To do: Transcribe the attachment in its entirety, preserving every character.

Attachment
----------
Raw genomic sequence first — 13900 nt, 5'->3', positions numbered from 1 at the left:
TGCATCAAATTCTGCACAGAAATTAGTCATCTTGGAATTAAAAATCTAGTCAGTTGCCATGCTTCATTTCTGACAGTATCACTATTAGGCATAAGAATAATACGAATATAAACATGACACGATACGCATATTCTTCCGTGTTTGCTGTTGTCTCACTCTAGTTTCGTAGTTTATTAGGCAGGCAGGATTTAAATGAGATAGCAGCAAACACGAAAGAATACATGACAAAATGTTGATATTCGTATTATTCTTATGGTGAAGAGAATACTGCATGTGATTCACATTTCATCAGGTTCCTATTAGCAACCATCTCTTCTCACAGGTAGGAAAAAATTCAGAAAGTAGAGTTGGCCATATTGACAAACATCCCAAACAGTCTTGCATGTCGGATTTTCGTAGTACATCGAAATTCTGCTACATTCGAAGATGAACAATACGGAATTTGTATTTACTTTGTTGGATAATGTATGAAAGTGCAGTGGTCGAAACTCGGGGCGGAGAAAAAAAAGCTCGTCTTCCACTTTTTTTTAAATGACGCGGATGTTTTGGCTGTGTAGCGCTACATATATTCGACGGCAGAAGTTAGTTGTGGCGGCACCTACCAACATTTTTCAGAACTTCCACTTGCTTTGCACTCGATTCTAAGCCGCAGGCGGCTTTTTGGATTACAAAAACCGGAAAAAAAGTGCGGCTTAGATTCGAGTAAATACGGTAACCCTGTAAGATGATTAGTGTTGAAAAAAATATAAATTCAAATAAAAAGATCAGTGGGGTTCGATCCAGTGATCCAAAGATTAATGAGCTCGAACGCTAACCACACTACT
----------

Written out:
Raw genomic sequence first — 13900 nt, 5'->3', positions numbered from 1 at the left:
TGCATCAAATTCTGCACAGAAATTAGTCATCTTGGAATTAAAAATCTAGTCAGTTGCCATGCTTCATTTCTGACAGTATCACTATTAGGCATAAGAATAATACGAATATAAACATGACACGATACGCATATTCTTCCGTGTTTGCTGTTGTCTCACTCTAGTTTCGTAGTTTATTAGGCAGGCAGGATTTAAATGAGATAGCAGCAAACACGAAAGAATACATGACAAAATGTTGATATTCGTATTATTCTTATGGTGAAGAGAATACTGCATGTGATTCACATTTCATCAGGTTCCTATTAGCAACCATCTCTTCTCACAGGTAGGAAAAAATTCAGAAAGTAGAGTTGGCCATATTGACAAACATCCCAAACAGTCTTGCATGTCGGATTTTCGTAGTACATCGAAATTCTGCTACATTCGAAGATGAACAATACGGAATTTGTATTTACTTTGTTGGATAATGTATGAAAGTGCAGTGGTCGAAACTCGGGGCGGAGAAAAAAAAGCTCGTCTTCCACTTTTTTTTAAATGACGCGGATGTTTTGGCTGTGTAGCGCTACATATATTCGACGGCAGAAGTTAGTTGTGGCGGCACCTACCAACATTTTTCAGAACTTCCACTTGCTTTGCACTCGATTCTAAGCCGCAGGCGGCTTTTTGGATTACAAAAACCGGAAAAAAAGTGCGGCTTAGATTCGAGTAAATACGGTAACCCTGTAAGATGATTAGTGTTGAAAAAAATATAAATTCAAATAAAAAGATCAGTGGGGTTCGATCCAGTGATCCAAAGATTAATGAGCTCGAACGCTAACCACACTACT